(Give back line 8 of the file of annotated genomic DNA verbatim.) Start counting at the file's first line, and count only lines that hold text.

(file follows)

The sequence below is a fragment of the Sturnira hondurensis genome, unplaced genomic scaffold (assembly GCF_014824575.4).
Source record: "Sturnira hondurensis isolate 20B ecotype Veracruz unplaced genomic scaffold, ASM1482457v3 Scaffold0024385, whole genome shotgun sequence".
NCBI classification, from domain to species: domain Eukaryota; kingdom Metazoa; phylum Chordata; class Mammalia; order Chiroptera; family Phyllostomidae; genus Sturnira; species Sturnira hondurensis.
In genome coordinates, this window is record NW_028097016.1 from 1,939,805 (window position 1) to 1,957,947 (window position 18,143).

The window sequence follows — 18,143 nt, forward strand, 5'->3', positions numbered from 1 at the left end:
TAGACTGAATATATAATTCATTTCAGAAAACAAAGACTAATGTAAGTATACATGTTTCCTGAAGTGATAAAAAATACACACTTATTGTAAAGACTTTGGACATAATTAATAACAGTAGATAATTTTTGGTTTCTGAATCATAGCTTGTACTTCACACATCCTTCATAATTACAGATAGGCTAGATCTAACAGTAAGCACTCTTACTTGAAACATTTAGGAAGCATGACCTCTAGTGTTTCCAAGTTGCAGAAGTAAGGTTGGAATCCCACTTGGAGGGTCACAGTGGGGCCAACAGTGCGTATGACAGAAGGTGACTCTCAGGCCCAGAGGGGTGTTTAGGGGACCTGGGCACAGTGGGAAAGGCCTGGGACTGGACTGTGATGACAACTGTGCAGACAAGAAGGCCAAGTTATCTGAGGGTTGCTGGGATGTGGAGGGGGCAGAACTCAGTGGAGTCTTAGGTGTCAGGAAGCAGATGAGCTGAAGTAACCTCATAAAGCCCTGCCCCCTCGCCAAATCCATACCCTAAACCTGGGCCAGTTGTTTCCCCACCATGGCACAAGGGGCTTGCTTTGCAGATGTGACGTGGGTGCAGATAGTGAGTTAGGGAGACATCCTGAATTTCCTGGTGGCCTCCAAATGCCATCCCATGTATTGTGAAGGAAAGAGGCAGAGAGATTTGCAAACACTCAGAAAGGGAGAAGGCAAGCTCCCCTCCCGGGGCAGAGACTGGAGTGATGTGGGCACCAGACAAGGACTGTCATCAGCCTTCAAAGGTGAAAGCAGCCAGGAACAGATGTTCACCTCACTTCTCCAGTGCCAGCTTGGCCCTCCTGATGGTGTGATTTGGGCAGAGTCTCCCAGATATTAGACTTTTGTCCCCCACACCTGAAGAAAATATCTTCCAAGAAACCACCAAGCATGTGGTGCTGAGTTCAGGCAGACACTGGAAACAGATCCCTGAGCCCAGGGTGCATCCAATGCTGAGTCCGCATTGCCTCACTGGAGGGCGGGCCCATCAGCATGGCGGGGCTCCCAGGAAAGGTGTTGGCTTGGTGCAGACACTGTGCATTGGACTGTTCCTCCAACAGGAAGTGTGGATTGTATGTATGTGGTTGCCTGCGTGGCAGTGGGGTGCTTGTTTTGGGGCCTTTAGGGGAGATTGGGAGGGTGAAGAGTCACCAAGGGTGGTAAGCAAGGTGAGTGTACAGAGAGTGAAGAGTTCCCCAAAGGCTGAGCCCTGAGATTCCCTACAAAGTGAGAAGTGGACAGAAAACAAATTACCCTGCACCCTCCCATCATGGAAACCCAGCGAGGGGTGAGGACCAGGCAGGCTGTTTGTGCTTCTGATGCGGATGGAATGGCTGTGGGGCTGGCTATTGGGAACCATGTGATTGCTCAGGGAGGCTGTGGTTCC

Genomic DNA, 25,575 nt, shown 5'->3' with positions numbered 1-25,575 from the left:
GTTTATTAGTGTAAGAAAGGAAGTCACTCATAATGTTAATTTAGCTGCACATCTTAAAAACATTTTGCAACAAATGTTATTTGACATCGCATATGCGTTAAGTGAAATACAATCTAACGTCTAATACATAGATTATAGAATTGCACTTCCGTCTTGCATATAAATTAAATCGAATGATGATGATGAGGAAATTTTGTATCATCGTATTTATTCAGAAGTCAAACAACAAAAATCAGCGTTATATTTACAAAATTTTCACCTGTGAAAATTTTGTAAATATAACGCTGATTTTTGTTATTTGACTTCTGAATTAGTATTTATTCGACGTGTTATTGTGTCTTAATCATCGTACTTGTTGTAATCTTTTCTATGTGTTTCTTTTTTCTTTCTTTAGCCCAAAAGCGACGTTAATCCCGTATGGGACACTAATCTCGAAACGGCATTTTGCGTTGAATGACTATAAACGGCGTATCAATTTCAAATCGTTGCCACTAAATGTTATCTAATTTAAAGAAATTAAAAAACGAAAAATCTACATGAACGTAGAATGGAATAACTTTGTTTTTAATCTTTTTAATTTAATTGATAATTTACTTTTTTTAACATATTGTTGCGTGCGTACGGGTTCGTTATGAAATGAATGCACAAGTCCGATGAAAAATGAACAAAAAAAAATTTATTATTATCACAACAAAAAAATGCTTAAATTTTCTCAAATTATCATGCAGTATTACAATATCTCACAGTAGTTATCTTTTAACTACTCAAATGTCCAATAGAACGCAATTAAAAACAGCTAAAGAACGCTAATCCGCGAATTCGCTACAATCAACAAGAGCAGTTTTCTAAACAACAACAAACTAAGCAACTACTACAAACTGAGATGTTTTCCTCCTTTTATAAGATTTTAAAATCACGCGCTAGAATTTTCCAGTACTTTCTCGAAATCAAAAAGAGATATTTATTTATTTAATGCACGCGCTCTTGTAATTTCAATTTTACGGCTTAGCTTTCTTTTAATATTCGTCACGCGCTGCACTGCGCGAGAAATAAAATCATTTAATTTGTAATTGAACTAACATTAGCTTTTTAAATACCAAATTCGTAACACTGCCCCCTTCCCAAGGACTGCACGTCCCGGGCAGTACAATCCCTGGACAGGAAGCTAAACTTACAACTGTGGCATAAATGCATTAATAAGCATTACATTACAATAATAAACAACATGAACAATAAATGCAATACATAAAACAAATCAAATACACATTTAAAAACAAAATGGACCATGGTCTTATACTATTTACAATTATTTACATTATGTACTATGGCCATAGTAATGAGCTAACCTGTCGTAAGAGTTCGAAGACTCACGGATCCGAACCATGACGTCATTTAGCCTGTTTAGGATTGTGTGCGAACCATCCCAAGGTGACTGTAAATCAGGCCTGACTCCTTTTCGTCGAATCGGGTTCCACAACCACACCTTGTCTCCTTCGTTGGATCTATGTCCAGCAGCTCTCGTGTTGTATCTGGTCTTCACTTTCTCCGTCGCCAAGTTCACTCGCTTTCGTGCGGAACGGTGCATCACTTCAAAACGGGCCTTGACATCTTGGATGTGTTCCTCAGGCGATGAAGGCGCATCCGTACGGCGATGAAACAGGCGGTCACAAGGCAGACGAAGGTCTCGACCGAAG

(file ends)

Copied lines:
GTTTATTAGTGTAAGAAAGGAAGTCACTCATAATGTTAATTTAGCTGCACATCTTAAAAACATTTTGCAACAAATGTTATTTGACATCGCATATGCGTTAAGTGAAATACAATCTAACGTCTAATACATAGATTATAGAATTGCACTTCCGTCTTGCATATAAATTAAATCGAATGATGATGATGAGGAAATTTTGTATCATCGTATTTATTCAGAAGTCAAACAACAAAAATCAGCGTTATATTTACAAAATTTTCACCTGTGAAAATTTTGTAAATATAACGCTGATTTTTGTTATTTGACTTCTGAATTAGTATTTATTCGACGTGTTATTGTGTCTTAATCATCGTACTTGTTGTAATCTTTTCTATGTGTTTCTTTTTTCTTTCTTTAGCCCAAAAGCGACGTTAATCCCGTATGGGACACTAATCTCGAAACGGCATTTTGCGTTGAATGACTATAAACGGCGTATCAATTTCAAATCGTTGCCACTAAATGTTATCTAATTTAAAGAAATTAAAAAACGAAAAATCTACATGAACGTAGAATGGAATAACTTTGTTTTTAATCTTTTTAATTTAATTGATAATTTACTTTTTTTAACATATTGTTGCGTGCGTACGGGTTCGTTATGAAATGAATGCACAAGTCCGATGAAAAATGAACAAAAAAAAATTTATTATTATCACAACAAAAAAATGCTTAAATTTTCTCAAATTATCATGCAGTATTACAATATCTCACAGTAGTTATCTTTTAACTACTCAAATGTCCAATAGAACGCAATTAAAAACAGCTAAAGAACGCTAATCCGCGAATTCGCTACAATCAACAAGAGCAGTTTTCTAAACAACAACAAACTAAGCAACTACTACAAACTGAGATGTTTTCCTCCTTTTATAAGATTTTAAAATCACGCGCTAGAATTTTCCAGTACTTTCTCGAAATCAAAAAGAGATATTTATTTATTTAATGCACGCGCTCTTGTAATTTCAATTTTACGGCTTAGCTTTCTTTTAATATTCGTCACGCGCTGCACTGCGCGAGAAATAAAATCATTTAATTTGTAATTGAACTAACATTAGCTTTTTAAATACCAAATTCGTAACACTGCCCCCTTCCCAAGGACTGCACGTCCCGGGCAGTACAATCCCTGGACAGGAAGCTAAACTTACAACTGTGGCATAAATGCATTAATAAGCATTACATTACAATAATAAACAACATGAACAATAAATGCAATACATAAAACAAATCAAATACACATTTAAAAACAAAATGGACCATGGTCTTATACTATTTACAATTATTTACATTATGTACTATGGCCATAGTAATGAGCTAACCTGTCGTAAGAGTTCGAAGACTCACGGATCCGAACCATGACGTCATTTAGCCTGTTTAGGATTGTGTGCGAACCATCCCAAGGTGACTGTAAATCAGGCCTGACTCCTTTTCGTCGAATCGGGTTCCACAACCACACCTTGTCTCCTTCGTTGGATCTATGTCCAGCAGCTCTCGTGTTGTATCTGGTCTTCACTTTCTCCGTCGCCAAGTTCACTCGCTTTCGTGCGGAACGGTGCATCACTTCAAAACGGGCCTTGACATCTTGGATGTGTTCCTCAGGCGATGAAGGCGCATCCGTACGGCGATGAAACAGGCGGTCACAAGGCAGACGAAGGTCTCGACCGAAG